We'll be going - a must see if you're interested in the unity of Garden Design and Architecture by two of current world leaders in these fields.
This year’s Pavilion is the 11th commission in the Gallery’s annual series, the world’s first and most ambitious architectural programme of its kind. It is the architect’s first completed building in the UK and includes a specially created garden by the influential Dutch designer Piet Oudolf.
The concept for this year’s Pavilion is the hortus conclusus, a contemplative room, a garden within a garden. One enters the building from the lawn and begins the transition into the central garden, a place abstracted from the world of noise and traffic and the smells of London – an interior space within which to sit, to walk, to observe the flowers.
With this Pavilion, as with previous structures such as the famous Thermal Baths at Vals, Switzerland, or the Bruder Klaus Chapel in Mechernich, Germany, Zumthor has emphasised the sensory and spiritual aspects of the architectural experience, from the precise yet simple composition and ‘presence’ of the materials, to the handling of scale and the effect of light.
At the heart of Peter Zumthor’s practice is a refined selection of materials used to create contemplative spaces that evoke the spiritual dimension of our physical environment. As always, Zumthor’s aesthetic goal is to customise the building precisely to its purpose as a physical body and an object of emotional experience.
'A garden is the most intimate landscape ensemble I know of. It is close to us. There we cultivate the plants we need. A garden requires care and protection. And so we encircle it, we defend it and fend for it. We give it shelter. The garden turns into a place.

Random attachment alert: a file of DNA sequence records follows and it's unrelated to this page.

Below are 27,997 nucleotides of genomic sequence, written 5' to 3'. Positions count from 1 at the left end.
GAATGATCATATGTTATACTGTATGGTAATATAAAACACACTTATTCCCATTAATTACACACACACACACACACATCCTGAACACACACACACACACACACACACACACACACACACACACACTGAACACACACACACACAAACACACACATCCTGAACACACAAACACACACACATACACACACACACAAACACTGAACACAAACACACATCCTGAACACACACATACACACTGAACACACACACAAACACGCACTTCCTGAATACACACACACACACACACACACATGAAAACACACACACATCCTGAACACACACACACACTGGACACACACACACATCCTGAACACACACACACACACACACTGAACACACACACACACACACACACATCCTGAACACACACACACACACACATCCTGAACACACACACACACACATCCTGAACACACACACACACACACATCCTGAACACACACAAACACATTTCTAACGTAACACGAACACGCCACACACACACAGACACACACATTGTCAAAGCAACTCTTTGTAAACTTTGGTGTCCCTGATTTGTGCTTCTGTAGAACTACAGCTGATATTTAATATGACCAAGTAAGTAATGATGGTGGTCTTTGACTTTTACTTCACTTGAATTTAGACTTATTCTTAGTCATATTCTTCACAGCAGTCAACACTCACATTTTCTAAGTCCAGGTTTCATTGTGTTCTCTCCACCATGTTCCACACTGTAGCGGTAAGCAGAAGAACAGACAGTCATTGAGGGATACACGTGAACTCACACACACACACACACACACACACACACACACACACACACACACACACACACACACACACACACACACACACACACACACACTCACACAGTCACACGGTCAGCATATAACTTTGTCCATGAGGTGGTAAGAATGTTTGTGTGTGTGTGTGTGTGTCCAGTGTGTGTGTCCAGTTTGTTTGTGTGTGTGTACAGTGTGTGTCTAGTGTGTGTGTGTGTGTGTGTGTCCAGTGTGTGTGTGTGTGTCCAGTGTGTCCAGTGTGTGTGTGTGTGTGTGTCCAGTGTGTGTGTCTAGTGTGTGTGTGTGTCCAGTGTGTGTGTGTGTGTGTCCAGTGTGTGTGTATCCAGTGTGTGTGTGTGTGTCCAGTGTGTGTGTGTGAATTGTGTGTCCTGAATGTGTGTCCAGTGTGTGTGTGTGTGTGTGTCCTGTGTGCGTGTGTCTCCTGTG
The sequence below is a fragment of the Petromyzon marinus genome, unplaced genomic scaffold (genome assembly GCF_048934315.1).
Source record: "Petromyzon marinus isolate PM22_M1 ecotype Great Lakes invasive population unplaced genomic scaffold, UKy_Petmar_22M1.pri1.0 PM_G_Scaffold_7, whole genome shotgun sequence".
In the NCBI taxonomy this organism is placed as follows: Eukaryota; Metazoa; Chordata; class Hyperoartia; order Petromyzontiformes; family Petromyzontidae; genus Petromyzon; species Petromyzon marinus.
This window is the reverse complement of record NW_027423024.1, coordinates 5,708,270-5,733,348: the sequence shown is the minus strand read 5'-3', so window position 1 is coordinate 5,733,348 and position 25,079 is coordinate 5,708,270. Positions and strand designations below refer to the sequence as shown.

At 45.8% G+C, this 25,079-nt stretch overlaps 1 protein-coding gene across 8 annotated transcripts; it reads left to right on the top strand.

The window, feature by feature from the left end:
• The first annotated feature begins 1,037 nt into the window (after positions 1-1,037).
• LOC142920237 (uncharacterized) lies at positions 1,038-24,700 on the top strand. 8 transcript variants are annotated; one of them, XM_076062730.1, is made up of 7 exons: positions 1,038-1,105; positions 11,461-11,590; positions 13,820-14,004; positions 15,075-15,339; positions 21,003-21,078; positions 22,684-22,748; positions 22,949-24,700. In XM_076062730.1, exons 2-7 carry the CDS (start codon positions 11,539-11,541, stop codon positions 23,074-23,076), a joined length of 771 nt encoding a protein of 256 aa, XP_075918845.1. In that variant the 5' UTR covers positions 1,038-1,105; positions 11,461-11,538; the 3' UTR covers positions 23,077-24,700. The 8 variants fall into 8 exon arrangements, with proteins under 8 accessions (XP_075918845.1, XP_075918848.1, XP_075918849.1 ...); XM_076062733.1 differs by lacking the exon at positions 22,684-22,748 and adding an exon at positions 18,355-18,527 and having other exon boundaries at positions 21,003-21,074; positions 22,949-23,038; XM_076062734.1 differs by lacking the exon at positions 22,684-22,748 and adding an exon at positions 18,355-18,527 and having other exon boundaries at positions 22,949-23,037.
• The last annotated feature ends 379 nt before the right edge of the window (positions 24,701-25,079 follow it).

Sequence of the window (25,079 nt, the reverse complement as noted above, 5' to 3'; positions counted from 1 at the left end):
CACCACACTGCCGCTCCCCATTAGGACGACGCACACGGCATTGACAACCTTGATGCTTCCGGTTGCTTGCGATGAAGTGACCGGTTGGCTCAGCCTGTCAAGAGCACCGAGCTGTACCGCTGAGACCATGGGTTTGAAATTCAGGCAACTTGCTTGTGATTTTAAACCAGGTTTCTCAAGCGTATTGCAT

Enclosed gardens fascinate me. A forerunner of this fascination is my love of the fenced vegetable gardens on farms in the Alps, where farmers’ wives often planted flowers as well. I love the image of these small rectangles cut out of vast alpine meadows, the fence keeping the animals out. There is something else that strikes me in this image of a garden fenced off within the larger landscape around it: something small has found sanctuary within something big.
The hortus conclusus that I dream of is enclosed all around and open to the sky. Every time I imagine a garden in an architectural setting, it turns into a magical place. I think of gardens that I have seen, that I believe I have seen, that I long to see, surrounded by simple walls, columns, arcades or the façades of buildings – sheltered places of great intimacy where I want to stay for a long time.'
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